Ecclesiastes 3:1: “There is a time for everything, and a season for every activity under heaven.”

This morning I went to my back porch as the sun was rising. I watched the heavy dew drip off my roof to the ground below. I saw the green plants covered with that same layer of moisture. I heard birds greeting the new day with singing. I thanked God for the changing of the seasons once again.

I contemplated how I have watched seasons change now for 60 years. And by that, I mean more than the Earth orbiting the sun in a different orientation throughout the year. I have seen seasons change in my life and the lives of those I love. I have gone from being a child to becoming an adult and a husband and a father. I have watched my children go through the same seasons in their lives, making me a grandfather. I have gone through the death of my grandparents, my father and my best friend. Some seasons are painful, some are joyful, some we let slip away without notice. But they are all part of the fabric that makes up our lives.

Through most of those seasons, the same person has been by my side. And my sweet bride is now entering a new season of her life. We have been husband and wife for 39 years, and for almost 30 of those years she has been a teacher in either a parochial school, a preschool or public school. (She took some time off to be a stay-at-home mom while our girls were young, and that was a tremendous blessing for our family!) However, at the end of this month, she will retire from that profession. Seasons change. It is time for her to spend more time being a grandmother. It is time for her to volunteer more with organizations near to her heart. It is time for the two of us to be able to schedule vacations independent of the school year calendar.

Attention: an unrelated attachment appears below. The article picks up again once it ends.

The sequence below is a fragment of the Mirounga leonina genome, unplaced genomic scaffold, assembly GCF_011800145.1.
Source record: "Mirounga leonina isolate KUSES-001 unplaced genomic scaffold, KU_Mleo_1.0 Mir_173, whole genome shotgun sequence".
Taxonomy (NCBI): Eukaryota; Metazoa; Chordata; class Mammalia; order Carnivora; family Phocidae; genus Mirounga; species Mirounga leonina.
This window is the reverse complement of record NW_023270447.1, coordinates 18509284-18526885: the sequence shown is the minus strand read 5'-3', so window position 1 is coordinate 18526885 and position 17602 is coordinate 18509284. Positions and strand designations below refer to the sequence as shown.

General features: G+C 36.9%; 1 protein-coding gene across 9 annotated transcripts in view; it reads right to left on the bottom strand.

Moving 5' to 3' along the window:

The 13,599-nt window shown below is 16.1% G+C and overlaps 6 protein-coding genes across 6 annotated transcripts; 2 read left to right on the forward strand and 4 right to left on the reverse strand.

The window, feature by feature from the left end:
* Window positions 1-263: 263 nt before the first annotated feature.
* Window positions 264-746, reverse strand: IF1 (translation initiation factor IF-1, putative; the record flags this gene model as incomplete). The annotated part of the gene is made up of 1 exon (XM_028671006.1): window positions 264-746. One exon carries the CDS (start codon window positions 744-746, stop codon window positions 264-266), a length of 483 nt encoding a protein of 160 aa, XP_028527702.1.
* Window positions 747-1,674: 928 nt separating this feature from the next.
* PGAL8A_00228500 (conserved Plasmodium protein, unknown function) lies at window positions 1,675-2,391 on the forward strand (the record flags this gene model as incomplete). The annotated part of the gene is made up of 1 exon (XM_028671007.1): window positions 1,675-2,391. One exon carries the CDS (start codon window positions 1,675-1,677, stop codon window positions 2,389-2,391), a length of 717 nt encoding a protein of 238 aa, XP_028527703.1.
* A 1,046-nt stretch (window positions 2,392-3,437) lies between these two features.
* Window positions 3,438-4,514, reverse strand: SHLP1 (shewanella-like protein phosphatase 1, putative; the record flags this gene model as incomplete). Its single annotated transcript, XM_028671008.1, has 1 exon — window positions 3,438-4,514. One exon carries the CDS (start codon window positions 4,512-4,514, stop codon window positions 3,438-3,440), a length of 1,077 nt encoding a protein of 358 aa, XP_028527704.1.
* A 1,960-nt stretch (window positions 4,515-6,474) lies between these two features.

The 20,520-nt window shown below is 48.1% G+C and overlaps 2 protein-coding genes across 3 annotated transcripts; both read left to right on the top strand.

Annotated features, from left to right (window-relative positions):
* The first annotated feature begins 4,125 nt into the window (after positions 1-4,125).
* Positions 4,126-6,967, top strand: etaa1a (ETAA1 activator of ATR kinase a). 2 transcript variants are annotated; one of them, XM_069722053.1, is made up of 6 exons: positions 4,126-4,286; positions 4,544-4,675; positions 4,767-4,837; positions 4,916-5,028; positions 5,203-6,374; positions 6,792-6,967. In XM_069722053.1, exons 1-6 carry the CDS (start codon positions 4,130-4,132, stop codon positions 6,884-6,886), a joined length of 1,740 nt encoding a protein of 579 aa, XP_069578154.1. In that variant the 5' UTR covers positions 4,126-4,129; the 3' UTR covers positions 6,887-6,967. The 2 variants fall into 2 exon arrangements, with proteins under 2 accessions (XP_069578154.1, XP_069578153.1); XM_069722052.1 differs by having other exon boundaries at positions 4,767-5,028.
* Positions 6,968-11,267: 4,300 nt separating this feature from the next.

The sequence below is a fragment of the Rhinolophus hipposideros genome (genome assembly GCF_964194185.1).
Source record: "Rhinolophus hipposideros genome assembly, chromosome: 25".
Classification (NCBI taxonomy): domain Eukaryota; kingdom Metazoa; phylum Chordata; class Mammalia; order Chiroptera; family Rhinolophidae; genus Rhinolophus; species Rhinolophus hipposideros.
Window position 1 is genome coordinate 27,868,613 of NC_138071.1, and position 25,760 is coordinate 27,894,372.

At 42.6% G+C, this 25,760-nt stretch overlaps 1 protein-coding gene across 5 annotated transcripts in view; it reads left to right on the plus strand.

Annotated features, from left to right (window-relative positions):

Something that has remained constant through all these seasons, and will through this one as well, is the tremendous love and care of our God. He is our rock and our redeemer, the one we thank for all our blessings and the one we turn to when things are trying and difficult. Our confidence is in the one who not only provides for our needs here on Earth, but who has shown us the depth of his love by taking care of the problem of sin for us through the sacrifice of his Son.

Romans 8:32: “He who did not spare his own Son, but gave him up for us all — how will he not also, along with him, graciously give us all things?”

As we move into this new season of our lives, an old cliché is worth repeating: we don’t know what the future holds, but we know the one who holds the future. And so we will strive to continue living our lives in response to the good news of forgiveness, life and salvation that we have as a free gift for the sake of Jesus.

1 Corinthians 10:31: “So whether you eat or drink or whatever you do, do it all for the glory of God.”

Michael Mattil is the pastor of Grace Lutheran Church in Denison. He can be reached at